Ozone Therapy & Cavitations

Ozone was first used for medical purposes in the 1870s, specifically to sterilize blood samples in laboratories. Ozone has the ability to kill various types of bacteria, viruses, and fungi.

In dentistry, Ozone is used for a wide range of applications, including wound healing, treating dental caries, gum diseases, and post-surgical care. Ozone works by producing free radicals that destroy the cell walls of microorganisms and reduce inflammation. It also promotes the growth of new blood vessels and oxygen supply to tissues, aiding in the healing process. 

Ozone therapy is utilized to enhance bone healing after extractions, bone grafting, and implant placement. This is achieved by sterilizing the surgical site and improving blood flow to the affected area. These actions help prevent infections and promote bone formation, ultimately improving the healing process.

Source: https://www.ncbi.nlm.nih.gov/pmc/articles/PMC9981511/ 


The trauma caused by dental treatments can lead to a condition called jawbone necrosis. Procedures like fillings, crowns, bridges, scaling, extractions, root canals, and injections can reduce blood supply to the jawbone. This hinders the removal of toxins and the delivery of nutrients and oxygen to the bone. Tooth extractions and drilling can directly damage the jawbone.

Cavitations are holes or deteriorated areas in the jawbone that have a significant impact on health. The term "cavitation" was first used in medical literature to describe bone deterioration and loss. In dentistry, cavitations refer to a condition where dead tissue forms in the jawbone, separate from infected teeth and gums. It was previously known as "chronic osteitis."

Cavitations can occur after tooth extractions when the periodontal membrane surrounding the tooth is not completely removed. The bone that regrows in the extracted area may be incomplete, with holes and spongy tissue instead of healthy bone. This resulting defect is called a cavitation.

The hollow space of a cavitation becomes a breeding ground for microorganisms. Initially, the condition may be symptomless as long as the microorganisms remain contained in that area. However, over time, weakened natural defenses allow the microorganisms and their toxins to spread throughout the body via the lymph, blood, and nerves.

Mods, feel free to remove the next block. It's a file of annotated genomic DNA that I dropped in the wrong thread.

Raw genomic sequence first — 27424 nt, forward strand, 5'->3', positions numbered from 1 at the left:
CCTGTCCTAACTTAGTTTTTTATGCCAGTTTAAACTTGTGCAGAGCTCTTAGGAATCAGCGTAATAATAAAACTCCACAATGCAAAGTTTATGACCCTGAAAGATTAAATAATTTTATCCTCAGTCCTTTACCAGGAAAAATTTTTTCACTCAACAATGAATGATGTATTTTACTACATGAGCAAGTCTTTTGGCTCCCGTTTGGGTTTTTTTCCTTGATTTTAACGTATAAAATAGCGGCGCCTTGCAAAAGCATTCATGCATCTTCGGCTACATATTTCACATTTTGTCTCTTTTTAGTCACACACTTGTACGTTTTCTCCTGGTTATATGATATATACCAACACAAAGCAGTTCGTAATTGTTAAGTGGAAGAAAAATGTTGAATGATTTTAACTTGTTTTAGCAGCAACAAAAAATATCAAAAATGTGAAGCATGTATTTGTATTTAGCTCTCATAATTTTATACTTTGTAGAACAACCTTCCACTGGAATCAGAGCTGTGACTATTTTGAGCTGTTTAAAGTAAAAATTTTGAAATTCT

Cavitations can lead to systemic conditions causing pain, weakness, impaired nutrition, and various diseases in organs and glands. Referred pains in the face or head are common symptoms associated with cavitations. Other conditions include inflammations of the heart valves, muscles, pericardium, nerves, as well as neuralgias.

Metastatic infections resulting from cavitations can also contribute to ulcers, gall bladder issues, cystitis, pneumonia, bronchitis, rheumatism, asthma, nephritis, thyroid disease, herpes, iritis, poliomyelitis, multiple sclerosis, certain skin disorders, diabetes, migraines, hypertension, and more.

Cavitations often go undetected as they do not typically display common signs of infection like pain, redness, fever, or pus. Additionally, many dentists are not well-educated about cavitations and may not recognize them.

Proper imaging, such as Cone Beam imaging, is crucial for diagnosing and treating cavitations. X-rays alone may not provide a complete understanding of the three-dimensional problem. Atlantic Oral Surgery Center offers the necessary imaging technology to detect these lesions.

The treatment for cavitations involves surgically removing infected and gangrenous bone. If not completely removed, the underlying cause of the condition remains, and toxins will continue to circulate in the body. Surgery is simpler when performed on recent extraction sites, but older extraction sites pose more challenges in imaging and complete removal of infected tissue.

Patients with chronic cavitations may need an individualized protocol involving detoxification and rebuilding of their system using a combination of nutritional, herbal, and homeopathic remedies.

Source: Stockton, Susan. Beyond Amalgam: The Health Hazard Posed by Jawbone Cavitations. Power of One Publishing: Aurora, CO, 2000 and https://www.atlanticoralsurgery.com/procedures/cavitations-ozone/


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